Installing Electrical Wiring in an Old Home

Bob meets up with electrician Barry Driscoll, who is wiring a third-floor subpanel. An electrical inspector reviews it for adequate size and proper location.

Clip Summary

Bob meets up with electrician Barry Driscoll, who is wiring a third-floor subpanel. The panel feeds air handlers, bedrooms, bathrooms, and an entertainment area. When the house was built in 1892, gas was used for lighting. Electricity was not used in the home until the 1920s. An electrical inspector from Cambridge, MA, looks at the subpanel for adequate size and proper location.
When this house was built in 1897, it was illuminated with gas. Probably in the 1920s they improved the technology up to knob and tube electrical wiring.

Since then, I'm sure in the forties and fifties they updated, and as of last year, we had a brand new two hundred amps service and then a hodgepodge of different types of wires.

We've gotten rid of all of that. Barry Driscoll is totally rewiring the place, along with a few helpers.

And, I guess this is the feed to the third-floor is it?

Yes, it is. This will feed our third-floor sub-panel, which also feeds a couple of air handlers, a couple bedrooms, some bathrooms, and a big entertainment.

That's right. This is basically the third floor teenage area.

The living room where you could have parties, you could have a lot of-

That's good.

Rock and roll and a lot of noise. Okay.

So, that has to go all the way to the basement, right?

Yes, it does.

And it ties into the new service?


And then we've got.

Okay Brendon, feed that up.

Okay, we have more similar wire, same size.
What size wire is this?

Okay, that's a, this is a three-three sub-feeder, which is going all the way back up from downstairs to this second floor sub-panel,

Okay, okay.

Just like the third floor, which we just ran.

So, if anything goes wrong on the third floor you go to the sub panel up there to check out the circuit breaker, and the same thing happens here.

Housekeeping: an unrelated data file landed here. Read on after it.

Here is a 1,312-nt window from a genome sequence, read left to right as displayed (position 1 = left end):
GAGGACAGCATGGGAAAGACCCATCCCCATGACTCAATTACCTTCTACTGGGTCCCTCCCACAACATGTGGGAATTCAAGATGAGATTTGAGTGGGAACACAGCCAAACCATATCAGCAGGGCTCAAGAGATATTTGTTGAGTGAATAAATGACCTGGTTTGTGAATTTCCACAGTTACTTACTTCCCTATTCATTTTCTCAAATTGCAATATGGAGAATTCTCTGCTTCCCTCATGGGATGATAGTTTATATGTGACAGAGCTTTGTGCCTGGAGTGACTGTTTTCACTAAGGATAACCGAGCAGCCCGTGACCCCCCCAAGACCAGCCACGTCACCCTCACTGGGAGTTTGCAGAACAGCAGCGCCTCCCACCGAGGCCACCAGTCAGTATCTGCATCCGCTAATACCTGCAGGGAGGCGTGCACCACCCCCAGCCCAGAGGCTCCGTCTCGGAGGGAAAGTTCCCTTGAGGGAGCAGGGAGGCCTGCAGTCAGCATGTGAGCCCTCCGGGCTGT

That's right.

And we are standing in utility closet on the second floor, where we're gonna install a stacked washer/dryer for immediate family kind of stuff, and we are also going to have storage and a kind of linen closet function here, but it serves the purpose of having the panel located accessible, but not out in plain sight in the middle of the hallway.

Okay, so what are the three?
There's a red and a black and a white.

The red and the black are our hot conductors. The white is our neutral conductor.

The white is the neutral.

And the bare copper is our ground.

And we've got to get rid of all the casings.

All the junk.

All the junk before we can feed it through into the panel.

That's right. Here you go. Alright so this thing goes in go through here, you go ahead and get it here.

Bring this right through our Romex connector and up into the panel.


There's a lot of juice that's coming through here now. How do you secure this in the box?

It's secured actually through the Romex connector, which makes the ground itself through the can which the panel is located in.


We have a grounding conductor, which is going to go to the ground bar.

Our neutral which goes to the neutral bar and our two hot legs to right in on the two lugs.

Okay and then all the individual circuits are labeled here. As you can see. What's that one say?

Stairway hall lights.

Stairway hall lights.

Okay. So everything will be identified.

Yes it will.

But although this, you know, to us looks like we're pulling a lot of wires into place, etc. This is one of the most dangerous jobs that anybody can undertake in a house.

And I always discourage "do-it-yourselfers" from getting involved in this type of and bringing a professional in.
And of course, the professionals have to answer to the inspectors.

Right now, we should be able to find a city of Cambridge electrical inspector up on the third floor.